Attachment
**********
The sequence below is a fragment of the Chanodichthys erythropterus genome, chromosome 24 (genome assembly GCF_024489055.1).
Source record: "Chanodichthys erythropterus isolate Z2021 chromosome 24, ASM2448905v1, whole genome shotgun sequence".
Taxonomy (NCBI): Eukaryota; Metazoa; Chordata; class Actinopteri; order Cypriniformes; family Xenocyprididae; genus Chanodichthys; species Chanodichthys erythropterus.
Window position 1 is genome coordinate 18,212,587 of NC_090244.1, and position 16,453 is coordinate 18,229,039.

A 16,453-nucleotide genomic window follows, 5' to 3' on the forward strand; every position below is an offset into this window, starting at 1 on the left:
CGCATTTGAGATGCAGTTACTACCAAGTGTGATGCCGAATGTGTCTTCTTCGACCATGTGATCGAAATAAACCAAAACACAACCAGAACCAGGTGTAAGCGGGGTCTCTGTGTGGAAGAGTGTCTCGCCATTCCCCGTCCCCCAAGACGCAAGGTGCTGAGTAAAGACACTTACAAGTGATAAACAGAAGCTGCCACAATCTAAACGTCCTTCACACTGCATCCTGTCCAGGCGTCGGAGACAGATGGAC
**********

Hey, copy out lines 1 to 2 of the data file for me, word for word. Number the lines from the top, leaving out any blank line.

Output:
The sequence below is a fragment of the Chanodichthys erythropterus genome, chromosome 24 (genome assembly GCF_024489055.1).
Source record: "Chanodichthys erythropterus isolate Z2021 chromosome 24, ASM2448905v1, whole genome shotgun sequence".